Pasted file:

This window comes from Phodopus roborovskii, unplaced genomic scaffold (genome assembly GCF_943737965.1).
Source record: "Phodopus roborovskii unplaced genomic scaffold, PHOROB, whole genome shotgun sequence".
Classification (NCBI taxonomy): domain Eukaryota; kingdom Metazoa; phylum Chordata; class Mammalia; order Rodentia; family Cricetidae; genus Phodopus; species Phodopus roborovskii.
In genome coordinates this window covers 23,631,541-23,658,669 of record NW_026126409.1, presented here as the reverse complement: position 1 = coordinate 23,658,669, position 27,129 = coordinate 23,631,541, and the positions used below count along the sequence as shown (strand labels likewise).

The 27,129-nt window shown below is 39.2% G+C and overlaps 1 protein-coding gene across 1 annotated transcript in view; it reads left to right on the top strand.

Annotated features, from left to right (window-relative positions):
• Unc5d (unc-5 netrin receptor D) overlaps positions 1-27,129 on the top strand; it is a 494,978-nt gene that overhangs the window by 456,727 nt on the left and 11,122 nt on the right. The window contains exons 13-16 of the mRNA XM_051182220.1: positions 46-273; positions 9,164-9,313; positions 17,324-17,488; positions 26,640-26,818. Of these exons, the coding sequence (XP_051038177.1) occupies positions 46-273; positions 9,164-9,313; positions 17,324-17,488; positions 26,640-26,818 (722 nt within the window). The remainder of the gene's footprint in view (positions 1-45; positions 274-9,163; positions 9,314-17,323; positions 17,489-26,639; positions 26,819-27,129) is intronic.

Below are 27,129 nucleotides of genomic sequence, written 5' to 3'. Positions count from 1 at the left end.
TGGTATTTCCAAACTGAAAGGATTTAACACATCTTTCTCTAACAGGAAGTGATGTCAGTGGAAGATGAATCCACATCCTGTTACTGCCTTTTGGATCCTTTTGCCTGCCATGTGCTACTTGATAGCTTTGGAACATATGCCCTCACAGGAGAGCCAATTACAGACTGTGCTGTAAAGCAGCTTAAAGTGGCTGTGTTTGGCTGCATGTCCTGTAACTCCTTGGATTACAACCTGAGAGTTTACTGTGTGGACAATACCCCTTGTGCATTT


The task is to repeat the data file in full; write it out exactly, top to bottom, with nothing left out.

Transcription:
This window comes from Phodopus roborovskii, unplaced genomic scaffold (genome assembly GCF_943737965.1).
Source record: "Phodopus roborovskii unplaced genomic scaffold, PHOROB, whole genome shotgun sequence".
Classification (NCBI taxonomy): domain Eukaryota; kingdom Metazoa; phylum Chordata; class Mammalia; order Rodentia; family Cricetidae; genus Phodopus; species Phodopus roborovskii.
In genome coordinates this window covers 23,631,541-23,658,669 of record NW_026126409.1, presented here as the reverse complement: position 1 = coordinate 23,658,669, position 27,129 = coordinate 23,631,541, and the positions used below count along the sequence as shown (strand labels likewise).

The 27,129-nt window shown below is 39.2% G+C and overlaps 1 protein-coding gene across 1 annotated transcript in view; it reads left to right on the top strand.

Annotated features, from left to right (window-relative positions):
• Unc5d (unc-5 netrin receptor D) overlaps positions 1-27,129 on the top strand; it is a 494,978-nt gene that overhangs the window by 456,727 nt on the left and 11,122 nt on the right. The window contains exons 13-16 of the mRNA XM_051182220.1: positions 46-273; positions 9,164-9,313; positions 17,324-17,488; positions 26,640-26,818. Of these exons, the coding sequence (XP_051038177.1) occupies positions 46-273; positions 9,164-9,313; positions 17,324-17,488; positions 26,640-26,818 (722 nt within the window). The remainder of the gene's footprint in view (positions 1-45; positions 274-9,163; positions 9,314-17,323; positions 17,489-26,639; positions 26,819-27,129) is intronic.

Below are 27,129 nucleotides of genomic sequence, written 5' to 3'. Positions count from 1 at the left end.
TGGTATTTCCAAACTGAAAGGATTTAACACATCTTTCTCTAACAGGAAGTGATGTCAGTGGAAGATGAATCCACATCCTGTTACTGCCTTTTGGATCCTTTTGCCTGCCATGTGCTACTTGATAGCTTTGGAACATATGCCCTCACAGGAGAGCCAATTACAGACTGTGCTGTAAAGCAGCTTAAAGTGGCTGTGTTTGGCTGCATGTCCTGTAACTCCTTGGATTACAACCTGAGAGTTTACTGTGTGGACAATACCCCTTGTGCATTT